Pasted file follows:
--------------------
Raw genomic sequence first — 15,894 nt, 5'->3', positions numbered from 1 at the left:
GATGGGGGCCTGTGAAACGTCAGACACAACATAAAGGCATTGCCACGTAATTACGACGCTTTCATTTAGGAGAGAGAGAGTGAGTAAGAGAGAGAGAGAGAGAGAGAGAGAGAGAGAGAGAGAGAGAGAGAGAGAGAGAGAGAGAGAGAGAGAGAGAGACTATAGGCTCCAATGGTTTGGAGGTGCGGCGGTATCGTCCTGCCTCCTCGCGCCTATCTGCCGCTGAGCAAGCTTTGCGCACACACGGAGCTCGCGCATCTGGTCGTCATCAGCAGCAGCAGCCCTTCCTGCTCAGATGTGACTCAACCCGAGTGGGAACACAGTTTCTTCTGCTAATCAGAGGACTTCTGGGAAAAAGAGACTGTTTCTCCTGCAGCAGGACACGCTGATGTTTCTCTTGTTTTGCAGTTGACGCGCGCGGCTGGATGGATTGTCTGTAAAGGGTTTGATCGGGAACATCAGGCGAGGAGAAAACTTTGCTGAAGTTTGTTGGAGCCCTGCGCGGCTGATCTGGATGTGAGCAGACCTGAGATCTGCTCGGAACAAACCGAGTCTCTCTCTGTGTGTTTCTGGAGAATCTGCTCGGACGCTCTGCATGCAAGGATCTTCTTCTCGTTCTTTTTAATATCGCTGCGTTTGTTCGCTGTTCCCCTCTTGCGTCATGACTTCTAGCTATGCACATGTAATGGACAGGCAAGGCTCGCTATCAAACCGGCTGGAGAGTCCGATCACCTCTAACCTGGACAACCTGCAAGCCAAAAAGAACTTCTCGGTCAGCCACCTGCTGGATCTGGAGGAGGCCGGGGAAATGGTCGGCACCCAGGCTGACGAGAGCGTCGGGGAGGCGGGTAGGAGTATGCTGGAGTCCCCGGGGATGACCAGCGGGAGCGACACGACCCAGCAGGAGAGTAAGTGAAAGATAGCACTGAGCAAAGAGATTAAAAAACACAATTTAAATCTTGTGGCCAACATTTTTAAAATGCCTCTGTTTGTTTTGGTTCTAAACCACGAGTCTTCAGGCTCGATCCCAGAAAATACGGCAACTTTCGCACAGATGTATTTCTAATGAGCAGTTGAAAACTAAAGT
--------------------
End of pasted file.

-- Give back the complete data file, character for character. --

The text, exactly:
Raw genomic sequence first — 15,894 nt, 5'->3', positions numbered from 1 at the left:
GATGGGGGCCTGTGAAACGTCAGACACAACATAAAGGCATTGCCACGTAATTACGACGCTTTCATTTAGGAGAGAGAGAGTGAGTAAGAGAGAGAGAGAGAGAGAGAGAGAGAGAGAGAGAGAGAGAGAGAGAGAGAGAGAGAGAGAGAGAGAGAGAGACTATAGGCTCCAATGGTTTGGAGGTGCGGCGGTATCGTCCTGCCTCCTCGCGCCTATCTGCCGCTGAGCAAGCTTTGCGCACACACGGAGCTCGCGCATCTGGTCGTCATCAGCAGCAGCAGCCCTTCCTGCTCAGATGTGACTCAACCCGAGTGGGAACACAGTTTCTTCTGCTAATCAGAGGACTTCTGGGAAAAAGAGACTGTTTCTCCTGCAGCAGGACACGCTGATGTTTCTCTTGTTTTGCAGTTGACGCGCGCGGCTGGATGGATTGTCTGTAAAGGGTTTGATCGGGAACATCAGGCGAGGAGAAAACTTTGCTGAAGTTTGTTGGAGCCCTGCGCGGCTGATCTGGATGTGAGCAGACCTGAGATCTGCTCGGAACAAACCGAGTCTCTCTCTGTGTGTTTCTGGAGAATCTGCTCGGACGCTCTGCATGCAAGGATCTTCTTCTCGTTCTTTTTAATATCGCTGCGTTTGTTCGCTGTTCCCCTCTTGCGTCATGACTTCTAGCTATGCACATGTAATGGACAGGCAAGGCTCGCTATCAAACCGGCTGGAGAGTCCGATCACCTCTAACCTGGACAACCTGCAAGCCAAAAAGAACTTCTCGGTCAGCCACCTGCTGGATCTGGAGGAGGCCGGGGAAATGGTCGGCACCCAGGCTGACGAGAGCGTCGGGGAGGCGGGTAGGAGTATGCTGGAGTCCCCGGGGATGACCAGCGGGAGCGACACGACCCAGCAGGAGAGTAAGTGAAAGATAGCACTGAGCAAAGAGATTAAAAAACACAATTTAAATCTTGTGGCCAACATTTTTAAAATGCCTCTGTTTGTTTTGGTTCTAAACCACGAGTCTTCAGGCTCGATCCCAGAAAATACGGCAACTTTCGCACAGATGTATTTCTAATGAGCAGTTGAAAACTAAAGT